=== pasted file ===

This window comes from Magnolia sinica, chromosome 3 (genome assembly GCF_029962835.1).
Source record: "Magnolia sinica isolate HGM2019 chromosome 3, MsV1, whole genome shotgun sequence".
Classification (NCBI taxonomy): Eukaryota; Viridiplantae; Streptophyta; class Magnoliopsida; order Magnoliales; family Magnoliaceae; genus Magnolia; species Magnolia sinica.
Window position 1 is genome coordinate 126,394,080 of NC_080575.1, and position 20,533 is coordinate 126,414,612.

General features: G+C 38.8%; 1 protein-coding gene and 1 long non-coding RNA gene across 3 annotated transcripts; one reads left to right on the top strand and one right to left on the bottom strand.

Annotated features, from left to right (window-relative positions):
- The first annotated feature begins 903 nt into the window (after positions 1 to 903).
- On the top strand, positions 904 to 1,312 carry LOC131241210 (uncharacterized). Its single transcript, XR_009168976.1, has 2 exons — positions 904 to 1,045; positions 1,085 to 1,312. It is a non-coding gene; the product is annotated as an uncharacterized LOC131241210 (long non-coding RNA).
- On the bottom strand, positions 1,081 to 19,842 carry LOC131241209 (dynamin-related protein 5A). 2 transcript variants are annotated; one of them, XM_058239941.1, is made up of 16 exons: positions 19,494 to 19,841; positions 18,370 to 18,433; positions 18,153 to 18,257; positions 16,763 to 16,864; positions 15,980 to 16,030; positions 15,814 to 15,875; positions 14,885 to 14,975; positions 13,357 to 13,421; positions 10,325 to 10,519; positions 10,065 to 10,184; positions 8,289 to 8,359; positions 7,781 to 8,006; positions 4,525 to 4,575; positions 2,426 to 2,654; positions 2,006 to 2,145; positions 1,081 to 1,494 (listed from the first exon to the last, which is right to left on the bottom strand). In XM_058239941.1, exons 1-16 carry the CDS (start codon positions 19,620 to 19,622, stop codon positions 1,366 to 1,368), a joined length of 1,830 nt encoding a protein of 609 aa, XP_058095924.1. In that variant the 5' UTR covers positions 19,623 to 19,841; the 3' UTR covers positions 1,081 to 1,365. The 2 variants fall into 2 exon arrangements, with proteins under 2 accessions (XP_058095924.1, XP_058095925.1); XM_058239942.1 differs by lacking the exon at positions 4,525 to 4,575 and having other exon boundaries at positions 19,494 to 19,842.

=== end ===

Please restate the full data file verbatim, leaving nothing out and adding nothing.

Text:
This window comes from Magnolia sinica, chromosome 3 (genome assembly GCF_029962835.1).
Source record: "Magnolia sinica isolate HGM2019 chromosome 3, MsV1, whole genome shotgun sequence".
Classification (NCBI taxonomy): Eukaryota; Viridiplantae; Streptophyta; class Magnoliopsida; order Magnoliales; family Magnoliaceae; genus Magnolia; species Magnolia sinica.
Window position 1 is genome coordinate 126,394,080 of NC_080575.1, and position 20,533 is coordinate 126,414,612.

General features: G+C 38.8%; 1 protein-coding gene and 1 long non-coding RNA gene across 3 annotated transcripts; one reads left to right on the top strand and one right to left on the bottom strand.

Annotated features, from left to right (window-relative positions):
- The first annotated feature begins 903 nt into the window (after positions 1 to 903).
- On the top strand, positions 904 to 1,312 carry LOC131241210 (uncharacterized). Its single transcript, XR_009168976.1, has 2 exons — positions 904 to 1,045; positions 1,085 to 1,312. It is a non-coding gene; the product is annotated as an uncharacterized LOC131241210 (long non-coding RNA).
- On the bottom strand, positions 1,081 to 19,842 carry LOC131241209 (dynamin-related protein 5A). 2 transcript variants are annotated; one of them, XM_058239941.1, is made up of 16 exons: positions 19,494 to 19,841; positions 18,370 to 18,433; positions 18,153 to 18,257; positions 16,763 to 16,864; positions 15,980 to 16,030; positions 15,814 to 15,875; positions 14,885 to 14,975; positions 13,357 to 13,421; positions 10,325 to 10,519; positions 10,065 to 10,184; positions 8,289 to 8,359; positions 7,781 to 8,006; positions 4,525 to 4,575; positions 2,426 to 2,654; positions 2,006 to 2,145; positions 1,081 to 1,494 (listed from the first exon to the last, which is right to left on the bottom strand). In XM_058239941.1, exons 1-16 carry the CDS (start codon positions 19,620 to 19,622, stop codon positions 1,366 to 1,368), a joined length of 1,830 nt encoding a protein of 609 aa, XP_058095924.1. In that variant the 5' UTR covers positions 19,623 to 19,841; the 3' UTR covers positions 1,081 to 1,365. The 2 variants fall into 2 exon arrangements, with proteins under 2 accessions (XP_058095924.1, XP_058095925.1); XM_058239942.1 differs by lacking the exon at positions 4,525 to 4,575 and having other exon boundaries at positions 19,494 to 19,842.